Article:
history textbooks

Last week the Southern Poverty Law Center released the results of a survey it conducted on the current state of how the history of slavery is taught in our nation’s schools. The report is well worth reading and offers a number of important insights into the challenges of teaching what is one of the most Read more

When I left the classroom last year I was still wedded to the traditional history textbook.  I supplemented my text with a wide range of digital tools and resources, but the text itself had not changed.  My experience with e-textbooks has been very limited until now.  For the next four months I will be working Read more

Yesterday I was interviewed by Patricia Gay, who is a reporter with the Weston Forum in Weston, Connecticut.  You might wonder why a Connecticut paper is so interested in this story.  Well, it turns out that Five Ponds Press is located in that town.  In fact, it turns out that author Joy Massoff is married Read more

Many of you wonder why I am so focused and committed to challenging the mythology of black Confederates.  In recent weeks I’ve written about the sale of toy soldiers at the Museum of the Confederacy, a brief reference in a NPS handout in New York City, and, of course, the anticipated release of Ann DeWitt’s Read more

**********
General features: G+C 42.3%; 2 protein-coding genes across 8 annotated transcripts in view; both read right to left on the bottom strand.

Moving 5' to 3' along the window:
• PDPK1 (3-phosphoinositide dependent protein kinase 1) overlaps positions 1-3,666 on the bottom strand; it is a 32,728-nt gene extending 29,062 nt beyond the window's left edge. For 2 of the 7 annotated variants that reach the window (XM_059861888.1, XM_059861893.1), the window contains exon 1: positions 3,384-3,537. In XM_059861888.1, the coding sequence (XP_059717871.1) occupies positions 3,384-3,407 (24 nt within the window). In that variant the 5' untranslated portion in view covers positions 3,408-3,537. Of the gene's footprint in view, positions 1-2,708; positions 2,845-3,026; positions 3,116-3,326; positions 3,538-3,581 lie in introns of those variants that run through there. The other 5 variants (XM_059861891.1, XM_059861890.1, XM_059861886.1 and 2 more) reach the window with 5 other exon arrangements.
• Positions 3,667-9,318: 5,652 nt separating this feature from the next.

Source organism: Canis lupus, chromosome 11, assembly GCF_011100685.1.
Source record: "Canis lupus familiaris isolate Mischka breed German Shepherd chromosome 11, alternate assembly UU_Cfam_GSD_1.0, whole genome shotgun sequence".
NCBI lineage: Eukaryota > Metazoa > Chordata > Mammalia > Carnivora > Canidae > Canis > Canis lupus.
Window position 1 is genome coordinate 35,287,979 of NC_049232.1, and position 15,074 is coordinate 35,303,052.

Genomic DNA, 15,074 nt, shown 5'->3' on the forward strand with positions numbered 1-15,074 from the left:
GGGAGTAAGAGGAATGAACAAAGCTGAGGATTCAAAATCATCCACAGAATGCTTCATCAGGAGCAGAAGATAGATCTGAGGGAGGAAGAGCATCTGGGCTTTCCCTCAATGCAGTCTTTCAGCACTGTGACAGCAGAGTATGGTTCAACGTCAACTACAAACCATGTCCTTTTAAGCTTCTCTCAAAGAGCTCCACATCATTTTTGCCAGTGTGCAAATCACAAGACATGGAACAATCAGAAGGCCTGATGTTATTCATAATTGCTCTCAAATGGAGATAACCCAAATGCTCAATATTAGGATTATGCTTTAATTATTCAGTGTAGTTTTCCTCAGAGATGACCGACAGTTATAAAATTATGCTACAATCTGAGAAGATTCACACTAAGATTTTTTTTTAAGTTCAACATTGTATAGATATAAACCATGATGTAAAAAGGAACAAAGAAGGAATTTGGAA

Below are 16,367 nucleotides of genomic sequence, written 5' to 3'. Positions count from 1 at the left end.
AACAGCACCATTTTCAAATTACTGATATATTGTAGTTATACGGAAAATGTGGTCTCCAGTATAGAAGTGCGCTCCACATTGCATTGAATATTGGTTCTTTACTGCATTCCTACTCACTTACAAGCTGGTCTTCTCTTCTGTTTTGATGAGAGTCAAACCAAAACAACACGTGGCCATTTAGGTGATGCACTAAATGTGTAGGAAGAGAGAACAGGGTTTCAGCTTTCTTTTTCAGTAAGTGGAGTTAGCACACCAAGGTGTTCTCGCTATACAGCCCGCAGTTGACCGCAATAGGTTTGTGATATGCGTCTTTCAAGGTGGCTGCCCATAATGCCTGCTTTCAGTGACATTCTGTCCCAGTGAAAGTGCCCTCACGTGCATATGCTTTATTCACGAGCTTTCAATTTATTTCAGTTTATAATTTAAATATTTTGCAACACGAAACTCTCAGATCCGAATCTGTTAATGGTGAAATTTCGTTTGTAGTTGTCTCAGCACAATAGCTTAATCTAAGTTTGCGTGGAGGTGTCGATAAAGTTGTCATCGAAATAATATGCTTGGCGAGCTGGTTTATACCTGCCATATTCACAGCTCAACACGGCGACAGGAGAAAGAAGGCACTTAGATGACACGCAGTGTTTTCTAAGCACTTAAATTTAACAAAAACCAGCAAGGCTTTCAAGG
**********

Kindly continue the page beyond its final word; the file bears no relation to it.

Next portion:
My AP America History students began yesterday’s class by considering the following list of assorted acts and agencies that appeared on my white board: Environmental Protection Agency Occupation Safety & Health Administration National Transportation & Safety Board Endangered Species Act Clean Air Act Aid to Families with Dependent Children Adjustment of Social Security to Inflation Read more

Over the past two years I’ve made the sharpest transitions in the way I approach the teaching of history.  In my survey courses I’ve dispensed with the traditional textbook in place of individual secondary sources.  I’ve also begun experimenting with Social Media applications as a way to broaden both the way my students communicate with Read more